1. 5

Hey Lobsters,

We’ve been tracking leads in a git repo, but there must be a better way. Do any of you hav some cool scheme you use that you’d care to share? We’re interested in keeping notes on people we’ve met with, when they were last contacted, what the current status is; who is following up and about what, when we should next contact them, etc.

Thanks!

  1.  

  2. 3

    We presently use Streak, which functions as a GMail plugin. This works for us because we can use any services that offers an email-related tool (i.e. behavioral emails via Mixpanel). When a lead eventually interacts over email, they end up in Streak. Basically like having multiple mouths on our funnel that quickly converge, rather than having one big funnel with every feature we can imagine. And if something is support-related instead of a sales lead, our choice of support service (UserVoice) let’s the team just forward the email to a “tickets@” address and it ends up in UserVoice’s support system instead of in Streak’s pipelines. This approach definitely has some downsides, but works for us, for now.

    As drs said, there are many, many solutions out there. Whether a particular solution is appropriate for you depends on three major factors:

    1. Your preferred methods of interaction (manual email, behavioral email, phone calls, etc.) and the degree to which these need to integrate.
    2. Whether you want to use it exclusively for sales/marketing and pre-conversion relationships, or want one with tools that extend into the time after they are your customer (e.g. also include tools oriented at support teams and and customer success teams).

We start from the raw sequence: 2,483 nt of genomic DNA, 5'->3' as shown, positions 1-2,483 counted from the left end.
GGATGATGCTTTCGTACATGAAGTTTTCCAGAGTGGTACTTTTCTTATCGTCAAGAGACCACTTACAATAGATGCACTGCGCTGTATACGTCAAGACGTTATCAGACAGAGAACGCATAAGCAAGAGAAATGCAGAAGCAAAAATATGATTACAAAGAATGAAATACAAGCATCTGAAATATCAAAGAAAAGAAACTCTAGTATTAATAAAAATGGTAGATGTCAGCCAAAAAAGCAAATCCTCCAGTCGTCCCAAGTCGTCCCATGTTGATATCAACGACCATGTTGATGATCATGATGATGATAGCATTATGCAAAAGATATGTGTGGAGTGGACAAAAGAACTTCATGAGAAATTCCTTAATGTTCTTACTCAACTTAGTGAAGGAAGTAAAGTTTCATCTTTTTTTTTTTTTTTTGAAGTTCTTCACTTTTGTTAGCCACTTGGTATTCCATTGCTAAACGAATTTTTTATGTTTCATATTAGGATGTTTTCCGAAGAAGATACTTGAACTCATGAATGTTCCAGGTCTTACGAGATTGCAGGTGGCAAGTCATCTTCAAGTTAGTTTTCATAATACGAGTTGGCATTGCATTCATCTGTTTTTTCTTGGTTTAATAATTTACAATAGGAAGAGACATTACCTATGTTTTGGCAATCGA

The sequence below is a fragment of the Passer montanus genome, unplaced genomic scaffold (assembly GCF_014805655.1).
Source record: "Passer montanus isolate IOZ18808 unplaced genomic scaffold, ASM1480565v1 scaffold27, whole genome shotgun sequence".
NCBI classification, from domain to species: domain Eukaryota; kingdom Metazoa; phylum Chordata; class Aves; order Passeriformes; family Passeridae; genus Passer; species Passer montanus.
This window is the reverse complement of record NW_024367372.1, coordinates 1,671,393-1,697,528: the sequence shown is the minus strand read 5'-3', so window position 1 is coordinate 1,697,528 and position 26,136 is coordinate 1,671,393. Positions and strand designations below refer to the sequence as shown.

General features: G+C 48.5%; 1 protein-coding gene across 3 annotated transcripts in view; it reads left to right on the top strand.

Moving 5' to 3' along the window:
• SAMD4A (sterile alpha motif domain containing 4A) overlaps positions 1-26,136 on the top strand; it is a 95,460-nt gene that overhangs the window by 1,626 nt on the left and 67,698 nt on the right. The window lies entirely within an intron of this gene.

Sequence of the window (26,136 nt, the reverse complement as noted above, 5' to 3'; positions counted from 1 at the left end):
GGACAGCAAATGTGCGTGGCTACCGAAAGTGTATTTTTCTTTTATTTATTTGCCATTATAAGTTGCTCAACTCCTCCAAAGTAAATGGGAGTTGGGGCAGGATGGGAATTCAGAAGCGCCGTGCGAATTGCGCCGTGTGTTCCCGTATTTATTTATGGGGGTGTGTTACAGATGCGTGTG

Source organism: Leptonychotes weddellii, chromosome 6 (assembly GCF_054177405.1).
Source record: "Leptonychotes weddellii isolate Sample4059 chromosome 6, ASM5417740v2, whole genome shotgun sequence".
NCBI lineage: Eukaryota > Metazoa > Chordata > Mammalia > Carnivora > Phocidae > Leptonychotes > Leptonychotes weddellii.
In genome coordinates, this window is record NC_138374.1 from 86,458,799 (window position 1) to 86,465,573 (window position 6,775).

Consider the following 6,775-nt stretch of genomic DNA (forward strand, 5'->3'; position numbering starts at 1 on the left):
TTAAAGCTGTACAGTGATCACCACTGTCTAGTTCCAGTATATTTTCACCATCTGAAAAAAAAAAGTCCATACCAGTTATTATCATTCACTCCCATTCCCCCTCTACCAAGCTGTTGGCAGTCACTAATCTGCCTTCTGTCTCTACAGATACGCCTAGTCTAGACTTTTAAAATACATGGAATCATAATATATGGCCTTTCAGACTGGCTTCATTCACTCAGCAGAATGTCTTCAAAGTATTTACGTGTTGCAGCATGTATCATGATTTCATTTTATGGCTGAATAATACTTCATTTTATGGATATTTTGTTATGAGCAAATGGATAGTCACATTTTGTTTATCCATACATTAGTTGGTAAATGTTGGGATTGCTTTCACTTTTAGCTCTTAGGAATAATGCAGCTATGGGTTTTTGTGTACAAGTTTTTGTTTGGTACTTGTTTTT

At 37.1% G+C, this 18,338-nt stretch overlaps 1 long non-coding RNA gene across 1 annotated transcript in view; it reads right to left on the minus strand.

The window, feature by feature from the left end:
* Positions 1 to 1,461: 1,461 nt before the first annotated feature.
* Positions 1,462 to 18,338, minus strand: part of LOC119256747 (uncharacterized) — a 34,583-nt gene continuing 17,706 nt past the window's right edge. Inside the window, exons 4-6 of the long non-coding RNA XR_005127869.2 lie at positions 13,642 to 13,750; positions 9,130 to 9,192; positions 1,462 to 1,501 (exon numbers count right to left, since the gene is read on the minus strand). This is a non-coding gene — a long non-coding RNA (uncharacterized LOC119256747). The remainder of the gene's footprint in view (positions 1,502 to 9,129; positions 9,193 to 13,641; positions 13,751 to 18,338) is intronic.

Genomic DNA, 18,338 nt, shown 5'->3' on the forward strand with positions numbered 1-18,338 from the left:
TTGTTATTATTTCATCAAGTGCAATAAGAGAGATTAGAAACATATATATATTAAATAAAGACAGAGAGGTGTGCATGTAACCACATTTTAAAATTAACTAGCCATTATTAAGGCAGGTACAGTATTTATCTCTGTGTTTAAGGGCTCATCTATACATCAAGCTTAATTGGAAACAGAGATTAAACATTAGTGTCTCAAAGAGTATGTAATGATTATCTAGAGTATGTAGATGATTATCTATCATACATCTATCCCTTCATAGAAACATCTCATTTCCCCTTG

3. The value that an average lead represents. Some services “do it all”, but have prices aimed at companies for whom a sale represents at least five-figures. Others are priced and built with features aimed to you serving a larger volume of lower-value leads.

    Here’s a big jumbled list of tools I happen to know about:

    • Salesforce
    • Pardot (owned by Salesforce)
    • Streak
    • Outreach.io
    • Close.io
    • Customer.io
    • Intercom.io
    • Hubspot
    • Pipedrive
    • Sugar CRM
    • Base CRM
    • Agile CRM
    • Capsule CRM

    Maybe a few more if I think longer but that’s more than enough for you to compare.

    1. 6

      What do you use to track leads?

      A detective! Thanks, I’ll be here all week.

      1. 1

        Take my up vote, just take it.

        On topic: a git repo is what I’d use for leads, too.

        1. 1

          Mr. Holmes, we require your analytical services.

        2. 2

          I work on the HubSpot CRM. It’s free!

          1. 1

            There are so many paid solutions and players in the lead management space. The big name is Salesforce but there are others that offer less pricey alternatives available via a search for “lead management”. Many of these solutions come with some sort of template / best practices on when and how to follow up and or prioritization based on history or actions taken.

            1. 1

              Generally speaking seek out a CRM solution. There are probably even open source ones that run, somewhat ironically, on the free Heroku tier. (Putting on my heroku hat)

            2. 1

              I think we use Salesforce.

              1. 1

                I use OnePageCRM after seeing one of my clients use it and recommend it. It’s not expensive, and does the job. Search could be a bit better.

                Pro-tip: spreadsheets only scale to about 50 leads.

                1. 1

                  After trying a bunch of CRMs, I ended up on PipelineDeals. It’s $24/month per user (twice that if you use their “Accelerator” thingy, which I don’t). It’s pretty straightforward and has both private and public (e.g., web form directly POSTing to them) APIs. Their customer support/onboarding is really good.

                  Prior to pipeline deals, I had tried a few things: Highrise, SugarCRM (self-install), and SugarCRM (hosted).